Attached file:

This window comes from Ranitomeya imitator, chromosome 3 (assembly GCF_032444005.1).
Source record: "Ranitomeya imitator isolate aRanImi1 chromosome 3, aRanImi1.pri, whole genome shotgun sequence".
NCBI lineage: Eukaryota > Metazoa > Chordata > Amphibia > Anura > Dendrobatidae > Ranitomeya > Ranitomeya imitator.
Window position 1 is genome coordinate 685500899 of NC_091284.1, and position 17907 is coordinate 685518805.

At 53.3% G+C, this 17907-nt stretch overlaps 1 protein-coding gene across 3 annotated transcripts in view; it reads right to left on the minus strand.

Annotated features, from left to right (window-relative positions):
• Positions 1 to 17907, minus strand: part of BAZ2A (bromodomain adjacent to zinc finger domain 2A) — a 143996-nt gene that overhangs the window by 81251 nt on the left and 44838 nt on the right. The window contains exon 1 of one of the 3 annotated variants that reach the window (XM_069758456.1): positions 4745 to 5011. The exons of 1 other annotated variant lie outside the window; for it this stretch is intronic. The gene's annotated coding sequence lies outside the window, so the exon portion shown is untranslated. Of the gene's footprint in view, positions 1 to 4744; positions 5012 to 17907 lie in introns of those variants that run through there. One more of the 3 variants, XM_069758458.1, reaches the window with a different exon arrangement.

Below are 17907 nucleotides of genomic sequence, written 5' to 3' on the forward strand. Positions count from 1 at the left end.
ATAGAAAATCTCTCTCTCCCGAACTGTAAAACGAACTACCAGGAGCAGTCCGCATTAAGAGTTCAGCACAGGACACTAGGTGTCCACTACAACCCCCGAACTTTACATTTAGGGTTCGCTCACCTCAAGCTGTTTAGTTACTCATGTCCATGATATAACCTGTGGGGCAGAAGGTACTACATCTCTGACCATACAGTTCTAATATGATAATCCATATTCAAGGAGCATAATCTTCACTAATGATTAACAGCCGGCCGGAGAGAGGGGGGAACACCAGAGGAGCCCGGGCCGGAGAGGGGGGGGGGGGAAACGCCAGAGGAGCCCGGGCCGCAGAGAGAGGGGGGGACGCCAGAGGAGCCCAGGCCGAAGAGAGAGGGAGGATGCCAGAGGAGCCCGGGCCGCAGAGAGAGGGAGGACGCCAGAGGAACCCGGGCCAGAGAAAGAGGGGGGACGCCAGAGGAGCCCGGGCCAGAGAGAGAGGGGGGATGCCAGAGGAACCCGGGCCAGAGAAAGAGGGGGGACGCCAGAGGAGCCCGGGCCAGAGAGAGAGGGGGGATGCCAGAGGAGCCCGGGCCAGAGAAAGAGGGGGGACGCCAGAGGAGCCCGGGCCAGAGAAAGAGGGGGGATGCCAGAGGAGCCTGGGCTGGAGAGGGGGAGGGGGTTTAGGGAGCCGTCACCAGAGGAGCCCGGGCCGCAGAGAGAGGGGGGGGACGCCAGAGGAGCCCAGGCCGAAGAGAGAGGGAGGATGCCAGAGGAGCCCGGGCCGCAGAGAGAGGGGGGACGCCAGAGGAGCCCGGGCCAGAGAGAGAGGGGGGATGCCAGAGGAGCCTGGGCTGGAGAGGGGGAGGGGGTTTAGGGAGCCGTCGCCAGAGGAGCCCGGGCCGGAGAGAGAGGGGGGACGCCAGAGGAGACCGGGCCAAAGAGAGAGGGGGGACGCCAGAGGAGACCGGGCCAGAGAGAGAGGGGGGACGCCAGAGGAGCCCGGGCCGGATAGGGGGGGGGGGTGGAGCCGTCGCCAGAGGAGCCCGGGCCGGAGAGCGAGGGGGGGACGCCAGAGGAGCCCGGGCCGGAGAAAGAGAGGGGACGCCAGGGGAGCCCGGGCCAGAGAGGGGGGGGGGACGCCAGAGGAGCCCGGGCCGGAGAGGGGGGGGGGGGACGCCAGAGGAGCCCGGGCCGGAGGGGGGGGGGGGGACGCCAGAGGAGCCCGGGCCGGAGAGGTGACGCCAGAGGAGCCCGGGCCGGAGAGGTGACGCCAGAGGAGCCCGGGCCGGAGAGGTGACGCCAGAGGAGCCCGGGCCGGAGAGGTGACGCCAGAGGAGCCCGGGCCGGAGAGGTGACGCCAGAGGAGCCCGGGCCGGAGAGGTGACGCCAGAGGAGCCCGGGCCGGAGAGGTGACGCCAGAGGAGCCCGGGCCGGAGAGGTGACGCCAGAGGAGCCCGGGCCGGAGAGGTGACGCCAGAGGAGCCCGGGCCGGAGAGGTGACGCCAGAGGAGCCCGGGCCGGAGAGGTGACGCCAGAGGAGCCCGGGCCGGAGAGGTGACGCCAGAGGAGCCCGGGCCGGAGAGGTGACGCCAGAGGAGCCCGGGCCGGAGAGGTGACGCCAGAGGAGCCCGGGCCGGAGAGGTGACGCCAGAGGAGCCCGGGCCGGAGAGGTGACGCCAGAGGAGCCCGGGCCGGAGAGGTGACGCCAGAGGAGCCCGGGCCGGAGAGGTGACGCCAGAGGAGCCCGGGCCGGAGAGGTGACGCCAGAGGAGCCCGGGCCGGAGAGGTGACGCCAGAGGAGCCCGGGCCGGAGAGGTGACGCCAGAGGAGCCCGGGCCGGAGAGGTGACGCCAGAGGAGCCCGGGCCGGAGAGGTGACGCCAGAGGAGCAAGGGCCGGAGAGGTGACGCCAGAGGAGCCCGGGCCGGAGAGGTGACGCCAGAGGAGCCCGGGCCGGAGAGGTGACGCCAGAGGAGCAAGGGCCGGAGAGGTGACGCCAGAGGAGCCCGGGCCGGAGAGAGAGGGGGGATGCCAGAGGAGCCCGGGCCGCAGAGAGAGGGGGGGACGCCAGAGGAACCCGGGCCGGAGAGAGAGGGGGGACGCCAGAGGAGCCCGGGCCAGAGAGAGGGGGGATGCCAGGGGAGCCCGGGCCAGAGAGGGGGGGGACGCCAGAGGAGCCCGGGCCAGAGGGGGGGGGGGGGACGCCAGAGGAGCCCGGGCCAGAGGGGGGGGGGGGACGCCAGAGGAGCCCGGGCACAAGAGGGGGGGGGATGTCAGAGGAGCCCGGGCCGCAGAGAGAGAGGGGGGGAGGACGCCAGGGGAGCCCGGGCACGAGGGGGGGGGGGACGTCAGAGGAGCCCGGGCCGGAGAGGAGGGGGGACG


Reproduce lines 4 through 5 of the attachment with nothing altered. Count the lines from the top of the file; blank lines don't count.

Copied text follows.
Window position 1 is genome coordinate 685500899 of NC_091284.1, and position 17907 is coordinate 685518805.

At 53.3% G+C, this 17907-nt stretch overlaps 1 protein-coding gene across 3 annotated transcripts in view; it reads right to left on the minus strand.